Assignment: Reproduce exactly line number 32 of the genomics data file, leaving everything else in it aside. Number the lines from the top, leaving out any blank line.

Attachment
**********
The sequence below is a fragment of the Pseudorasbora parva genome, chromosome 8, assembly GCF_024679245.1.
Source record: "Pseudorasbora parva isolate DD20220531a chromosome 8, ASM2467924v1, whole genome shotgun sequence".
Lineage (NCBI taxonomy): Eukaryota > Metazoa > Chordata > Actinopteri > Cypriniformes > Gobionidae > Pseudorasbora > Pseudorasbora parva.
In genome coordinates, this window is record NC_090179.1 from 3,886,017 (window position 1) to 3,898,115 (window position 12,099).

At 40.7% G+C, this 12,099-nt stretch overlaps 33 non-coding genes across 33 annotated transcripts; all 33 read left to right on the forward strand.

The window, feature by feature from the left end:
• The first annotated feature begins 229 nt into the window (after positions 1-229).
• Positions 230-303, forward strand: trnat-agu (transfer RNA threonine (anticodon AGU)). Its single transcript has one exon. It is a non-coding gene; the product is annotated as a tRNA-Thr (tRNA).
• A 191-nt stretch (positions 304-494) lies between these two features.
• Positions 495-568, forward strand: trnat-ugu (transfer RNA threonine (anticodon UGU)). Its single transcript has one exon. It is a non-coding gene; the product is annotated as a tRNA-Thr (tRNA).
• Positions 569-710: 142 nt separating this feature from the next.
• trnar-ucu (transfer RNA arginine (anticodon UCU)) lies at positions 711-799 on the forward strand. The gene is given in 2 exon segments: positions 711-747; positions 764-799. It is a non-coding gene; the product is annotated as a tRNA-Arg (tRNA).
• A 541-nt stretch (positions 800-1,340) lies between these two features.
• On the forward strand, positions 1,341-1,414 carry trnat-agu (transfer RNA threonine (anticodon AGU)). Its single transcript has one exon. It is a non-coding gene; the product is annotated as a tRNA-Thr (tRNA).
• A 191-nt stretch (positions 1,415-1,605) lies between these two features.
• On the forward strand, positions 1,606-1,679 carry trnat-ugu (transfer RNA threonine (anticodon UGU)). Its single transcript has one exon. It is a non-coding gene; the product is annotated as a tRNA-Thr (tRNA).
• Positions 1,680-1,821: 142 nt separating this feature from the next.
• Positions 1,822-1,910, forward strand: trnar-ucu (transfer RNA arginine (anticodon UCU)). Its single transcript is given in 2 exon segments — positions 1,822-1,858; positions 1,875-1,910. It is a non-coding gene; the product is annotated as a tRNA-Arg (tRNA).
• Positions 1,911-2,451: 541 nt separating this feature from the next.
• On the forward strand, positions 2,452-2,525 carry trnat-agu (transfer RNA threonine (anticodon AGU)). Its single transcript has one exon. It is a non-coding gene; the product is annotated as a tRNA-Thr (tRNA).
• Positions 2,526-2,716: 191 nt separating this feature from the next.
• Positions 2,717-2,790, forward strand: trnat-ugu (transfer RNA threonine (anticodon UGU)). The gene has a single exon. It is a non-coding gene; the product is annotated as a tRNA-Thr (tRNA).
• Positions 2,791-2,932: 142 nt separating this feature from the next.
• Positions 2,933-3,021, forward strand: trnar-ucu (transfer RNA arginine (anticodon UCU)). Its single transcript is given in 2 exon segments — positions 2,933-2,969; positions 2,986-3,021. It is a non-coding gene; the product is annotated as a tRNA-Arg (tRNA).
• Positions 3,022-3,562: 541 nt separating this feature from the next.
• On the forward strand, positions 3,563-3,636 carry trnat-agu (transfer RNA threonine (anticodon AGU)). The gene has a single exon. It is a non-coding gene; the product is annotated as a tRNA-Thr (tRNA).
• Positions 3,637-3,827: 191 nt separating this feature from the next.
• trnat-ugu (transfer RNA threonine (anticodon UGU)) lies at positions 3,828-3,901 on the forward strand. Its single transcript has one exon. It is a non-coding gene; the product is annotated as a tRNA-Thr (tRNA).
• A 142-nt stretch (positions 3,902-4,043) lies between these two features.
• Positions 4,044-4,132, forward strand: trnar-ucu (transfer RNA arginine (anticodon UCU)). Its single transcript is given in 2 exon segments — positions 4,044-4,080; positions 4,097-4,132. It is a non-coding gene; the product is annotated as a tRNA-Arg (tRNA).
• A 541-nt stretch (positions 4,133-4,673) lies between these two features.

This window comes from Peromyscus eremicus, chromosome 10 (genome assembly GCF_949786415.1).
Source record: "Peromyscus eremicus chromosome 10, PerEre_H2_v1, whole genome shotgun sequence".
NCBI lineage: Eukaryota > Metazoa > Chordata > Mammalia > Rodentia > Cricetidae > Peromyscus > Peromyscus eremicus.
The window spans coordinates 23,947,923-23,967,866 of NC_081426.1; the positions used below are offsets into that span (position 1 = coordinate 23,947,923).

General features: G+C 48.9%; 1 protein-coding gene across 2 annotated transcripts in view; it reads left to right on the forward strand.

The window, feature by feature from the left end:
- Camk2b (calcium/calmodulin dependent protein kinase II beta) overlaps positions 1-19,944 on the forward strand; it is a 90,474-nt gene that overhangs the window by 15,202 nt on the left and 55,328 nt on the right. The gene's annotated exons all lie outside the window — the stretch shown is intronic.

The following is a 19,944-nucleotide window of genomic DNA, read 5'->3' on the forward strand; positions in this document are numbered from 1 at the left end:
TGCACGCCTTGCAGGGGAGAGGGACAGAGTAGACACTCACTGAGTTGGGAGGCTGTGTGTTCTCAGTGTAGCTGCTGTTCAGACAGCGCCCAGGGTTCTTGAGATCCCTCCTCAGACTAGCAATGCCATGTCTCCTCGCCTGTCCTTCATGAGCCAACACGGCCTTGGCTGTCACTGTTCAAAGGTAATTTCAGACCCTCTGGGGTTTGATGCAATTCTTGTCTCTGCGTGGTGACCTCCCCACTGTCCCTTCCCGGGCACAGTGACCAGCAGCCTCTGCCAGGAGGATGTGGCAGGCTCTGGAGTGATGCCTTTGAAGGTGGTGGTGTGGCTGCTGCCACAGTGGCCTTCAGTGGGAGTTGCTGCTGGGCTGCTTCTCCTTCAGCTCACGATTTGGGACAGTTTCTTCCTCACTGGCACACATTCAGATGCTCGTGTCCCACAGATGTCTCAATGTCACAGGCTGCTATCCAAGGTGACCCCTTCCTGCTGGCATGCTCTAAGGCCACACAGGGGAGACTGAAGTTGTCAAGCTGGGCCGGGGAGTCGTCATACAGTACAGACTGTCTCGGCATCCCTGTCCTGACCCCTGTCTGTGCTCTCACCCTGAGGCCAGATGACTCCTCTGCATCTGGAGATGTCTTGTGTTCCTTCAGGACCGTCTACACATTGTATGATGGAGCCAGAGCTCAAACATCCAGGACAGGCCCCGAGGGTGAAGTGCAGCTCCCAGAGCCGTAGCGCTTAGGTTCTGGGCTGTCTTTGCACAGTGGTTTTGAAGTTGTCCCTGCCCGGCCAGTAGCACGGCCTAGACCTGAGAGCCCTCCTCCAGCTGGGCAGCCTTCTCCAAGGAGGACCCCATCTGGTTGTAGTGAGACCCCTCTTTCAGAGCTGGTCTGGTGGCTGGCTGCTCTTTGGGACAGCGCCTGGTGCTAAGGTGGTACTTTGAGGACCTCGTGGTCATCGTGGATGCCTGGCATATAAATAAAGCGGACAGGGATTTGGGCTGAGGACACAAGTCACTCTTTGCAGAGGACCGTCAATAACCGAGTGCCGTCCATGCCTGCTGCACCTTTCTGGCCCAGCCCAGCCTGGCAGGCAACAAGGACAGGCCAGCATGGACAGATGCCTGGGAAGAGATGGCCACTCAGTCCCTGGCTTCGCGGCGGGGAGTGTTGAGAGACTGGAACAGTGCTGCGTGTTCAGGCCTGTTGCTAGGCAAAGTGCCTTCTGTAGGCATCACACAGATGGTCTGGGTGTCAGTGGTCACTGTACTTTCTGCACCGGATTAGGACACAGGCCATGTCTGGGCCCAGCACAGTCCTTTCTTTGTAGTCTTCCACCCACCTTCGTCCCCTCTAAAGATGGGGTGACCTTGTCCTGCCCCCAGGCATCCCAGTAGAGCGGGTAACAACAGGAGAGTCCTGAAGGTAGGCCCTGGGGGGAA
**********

This window comes from Peromyscus eremicus, chromosome 10 (genome assembly GCF_949786415.1).